Actually, scrap that - if your argument is that god is undetectable, unknowable and incomprehensible, I'll settle for an agreement from believers to just stop telling the rest of us what to do and how to think - since you're the ones claiming god is categorically beyond our capabilities to understand."

The point I was trying to make with the title of this entry is that this is a perfect example of a religious person making two mutually exclusive arguments, failing to spot the problem and thus putting forward an argument they would never accept from a believer of any other faith (to demonstrate the spuriousness of this reasoning, I recounted a true story about a conversation I had some time ago with a "medium" who - when I tried to devise an experiment to demonstrate the validity of his belief that the spirits of dead people talked to him - presented precisely the same excuses as justification for the fact that the ghosts he claimed to talk to could not be detected by science).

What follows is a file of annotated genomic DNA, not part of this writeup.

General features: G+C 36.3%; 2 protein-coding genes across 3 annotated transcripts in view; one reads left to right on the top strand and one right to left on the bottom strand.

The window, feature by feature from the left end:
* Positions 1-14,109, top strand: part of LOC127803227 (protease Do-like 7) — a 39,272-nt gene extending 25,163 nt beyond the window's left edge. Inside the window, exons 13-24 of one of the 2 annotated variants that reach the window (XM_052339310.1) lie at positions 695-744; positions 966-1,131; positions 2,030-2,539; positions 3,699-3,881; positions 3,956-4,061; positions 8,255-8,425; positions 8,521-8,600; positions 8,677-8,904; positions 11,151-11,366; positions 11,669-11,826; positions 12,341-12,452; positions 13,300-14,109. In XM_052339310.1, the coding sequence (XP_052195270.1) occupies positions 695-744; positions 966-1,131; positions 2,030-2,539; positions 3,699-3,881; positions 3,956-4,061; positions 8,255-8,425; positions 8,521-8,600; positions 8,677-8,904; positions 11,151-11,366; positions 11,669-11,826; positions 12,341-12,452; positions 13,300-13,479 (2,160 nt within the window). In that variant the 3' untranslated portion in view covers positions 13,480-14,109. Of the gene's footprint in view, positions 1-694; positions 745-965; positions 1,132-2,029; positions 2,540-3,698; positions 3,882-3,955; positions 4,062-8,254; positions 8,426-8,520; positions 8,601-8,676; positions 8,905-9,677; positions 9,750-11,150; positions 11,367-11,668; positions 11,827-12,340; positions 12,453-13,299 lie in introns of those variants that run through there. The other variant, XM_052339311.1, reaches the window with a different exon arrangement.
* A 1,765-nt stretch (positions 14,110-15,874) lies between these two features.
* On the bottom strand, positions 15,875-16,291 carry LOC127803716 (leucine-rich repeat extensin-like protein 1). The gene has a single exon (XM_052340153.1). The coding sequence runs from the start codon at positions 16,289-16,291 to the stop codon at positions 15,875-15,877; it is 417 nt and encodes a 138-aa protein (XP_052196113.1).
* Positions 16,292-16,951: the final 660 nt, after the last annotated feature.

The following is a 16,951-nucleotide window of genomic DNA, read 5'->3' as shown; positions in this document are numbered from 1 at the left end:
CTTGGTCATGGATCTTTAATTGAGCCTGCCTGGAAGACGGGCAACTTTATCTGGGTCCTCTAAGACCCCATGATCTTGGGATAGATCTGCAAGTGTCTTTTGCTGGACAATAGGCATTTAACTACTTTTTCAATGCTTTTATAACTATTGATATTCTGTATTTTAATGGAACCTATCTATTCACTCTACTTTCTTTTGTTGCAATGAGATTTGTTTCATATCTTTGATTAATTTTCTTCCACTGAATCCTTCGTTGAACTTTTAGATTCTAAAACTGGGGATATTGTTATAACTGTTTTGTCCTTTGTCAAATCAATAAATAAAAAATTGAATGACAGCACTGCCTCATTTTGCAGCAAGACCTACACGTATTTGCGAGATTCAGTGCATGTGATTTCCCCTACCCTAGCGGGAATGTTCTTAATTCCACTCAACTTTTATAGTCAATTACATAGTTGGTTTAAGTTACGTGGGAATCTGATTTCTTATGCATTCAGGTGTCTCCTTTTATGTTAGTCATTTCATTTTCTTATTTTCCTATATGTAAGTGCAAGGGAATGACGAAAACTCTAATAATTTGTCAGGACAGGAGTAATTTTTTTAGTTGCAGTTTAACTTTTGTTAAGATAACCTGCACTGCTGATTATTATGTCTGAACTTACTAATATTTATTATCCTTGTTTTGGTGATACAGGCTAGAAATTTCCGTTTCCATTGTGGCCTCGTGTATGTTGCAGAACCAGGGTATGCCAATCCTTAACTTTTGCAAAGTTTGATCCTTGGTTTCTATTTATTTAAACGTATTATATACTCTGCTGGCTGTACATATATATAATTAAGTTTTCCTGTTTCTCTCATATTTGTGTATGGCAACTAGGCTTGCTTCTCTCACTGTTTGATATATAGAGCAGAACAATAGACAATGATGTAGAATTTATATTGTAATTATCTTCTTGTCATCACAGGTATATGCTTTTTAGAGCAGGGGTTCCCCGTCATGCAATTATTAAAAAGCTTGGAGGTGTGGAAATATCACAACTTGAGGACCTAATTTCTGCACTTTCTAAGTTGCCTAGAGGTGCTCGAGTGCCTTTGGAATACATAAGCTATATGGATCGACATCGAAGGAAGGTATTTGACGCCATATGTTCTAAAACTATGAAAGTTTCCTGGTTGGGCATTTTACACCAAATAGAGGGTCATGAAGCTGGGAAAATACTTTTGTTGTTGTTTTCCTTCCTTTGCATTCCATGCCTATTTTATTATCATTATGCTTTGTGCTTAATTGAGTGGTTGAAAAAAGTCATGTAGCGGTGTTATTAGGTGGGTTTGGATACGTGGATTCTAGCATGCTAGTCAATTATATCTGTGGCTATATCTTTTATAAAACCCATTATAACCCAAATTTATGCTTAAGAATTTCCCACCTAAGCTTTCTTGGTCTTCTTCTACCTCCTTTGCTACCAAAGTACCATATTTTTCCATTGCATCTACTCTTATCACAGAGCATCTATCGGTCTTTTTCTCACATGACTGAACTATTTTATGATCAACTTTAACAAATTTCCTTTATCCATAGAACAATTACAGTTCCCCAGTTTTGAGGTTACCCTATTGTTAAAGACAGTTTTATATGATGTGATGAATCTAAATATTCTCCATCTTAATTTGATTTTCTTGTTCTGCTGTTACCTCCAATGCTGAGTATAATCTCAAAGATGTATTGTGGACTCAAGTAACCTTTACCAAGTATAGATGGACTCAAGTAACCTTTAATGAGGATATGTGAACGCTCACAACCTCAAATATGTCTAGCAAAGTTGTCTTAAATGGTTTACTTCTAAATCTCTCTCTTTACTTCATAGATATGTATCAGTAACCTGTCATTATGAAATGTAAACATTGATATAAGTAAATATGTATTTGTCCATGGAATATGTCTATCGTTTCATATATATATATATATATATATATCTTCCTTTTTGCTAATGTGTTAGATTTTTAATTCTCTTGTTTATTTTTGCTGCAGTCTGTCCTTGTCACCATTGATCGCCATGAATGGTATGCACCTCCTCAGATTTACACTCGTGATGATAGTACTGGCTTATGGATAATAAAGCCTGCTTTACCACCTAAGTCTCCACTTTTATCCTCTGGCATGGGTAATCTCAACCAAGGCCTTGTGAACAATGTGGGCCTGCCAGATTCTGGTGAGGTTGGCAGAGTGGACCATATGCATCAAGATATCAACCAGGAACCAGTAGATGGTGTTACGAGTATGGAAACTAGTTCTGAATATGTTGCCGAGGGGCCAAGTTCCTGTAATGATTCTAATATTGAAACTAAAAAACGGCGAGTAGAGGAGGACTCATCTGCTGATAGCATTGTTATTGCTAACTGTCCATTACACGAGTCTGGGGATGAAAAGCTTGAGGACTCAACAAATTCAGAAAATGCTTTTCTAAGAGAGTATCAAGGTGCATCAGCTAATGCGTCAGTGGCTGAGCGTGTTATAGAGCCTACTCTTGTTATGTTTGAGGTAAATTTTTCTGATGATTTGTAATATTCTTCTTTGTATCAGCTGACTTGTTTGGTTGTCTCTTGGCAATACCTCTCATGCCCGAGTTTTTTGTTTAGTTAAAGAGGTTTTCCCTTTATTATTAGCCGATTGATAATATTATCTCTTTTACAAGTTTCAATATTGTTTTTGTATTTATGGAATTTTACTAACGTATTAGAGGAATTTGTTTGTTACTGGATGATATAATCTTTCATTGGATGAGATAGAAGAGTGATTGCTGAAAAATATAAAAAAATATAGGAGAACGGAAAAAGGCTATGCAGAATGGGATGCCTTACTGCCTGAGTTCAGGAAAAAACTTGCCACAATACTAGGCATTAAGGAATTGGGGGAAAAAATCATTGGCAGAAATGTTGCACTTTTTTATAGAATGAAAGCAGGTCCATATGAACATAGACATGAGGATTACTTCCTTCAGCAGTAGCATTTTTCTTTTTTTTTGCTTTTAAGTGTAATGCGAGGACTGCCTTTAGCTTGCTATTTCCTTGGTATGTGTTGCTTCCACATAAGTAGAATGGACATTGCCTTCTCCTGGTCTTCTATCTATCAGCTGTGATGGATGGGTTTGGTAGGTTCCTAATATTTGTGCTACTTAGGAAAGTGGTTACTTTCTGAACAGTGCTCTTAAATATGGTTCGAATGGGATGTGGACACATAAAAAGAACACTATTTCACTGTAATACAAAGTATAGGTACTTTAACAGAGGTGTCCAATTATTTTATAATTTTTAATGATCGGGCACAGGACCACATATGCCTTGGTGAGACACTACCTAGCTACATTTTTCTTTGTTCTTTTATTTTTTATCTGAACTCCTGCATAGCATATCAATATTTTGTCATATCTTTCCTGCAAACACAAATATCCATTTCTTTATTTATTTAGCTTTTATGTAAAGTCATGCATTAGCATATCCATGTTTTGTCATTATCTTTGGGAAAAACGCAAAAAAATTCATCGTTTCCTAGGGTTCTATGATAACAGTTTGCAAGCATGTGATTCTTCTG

This person is a christian, who believes - at a minimum - that Yeshua was the son of (and/or a part of) the god Jahweh, a deity whose opinions and demands on various topics are laid out in the bible. This person claims to know that a specific god exists, and that he has various attributes. So far, so normal... but now line that up next to the argument she's making above.

Most of the time, this person professes belief in Yahweh, with all his likes and dislikes and known "history" - and, furthermore, she professes this to be a valid belief. In the above discussion, however, she argues that "God" is systematically and intrinsically unknowable, an entity existing outside of our physical universe and beyond our comprehension.  Why do I argue with these people?! This one's just told me that her own belief in the god of the Bible is invalid!

(Add to which, of course, the additional contradiction in her claim to know that an undetectable and unknowable being is there despite the fact that he's... you know, unknowable.)

Just another example of the double-think to which religious people must submit in order to maintain their faith in the face of fact...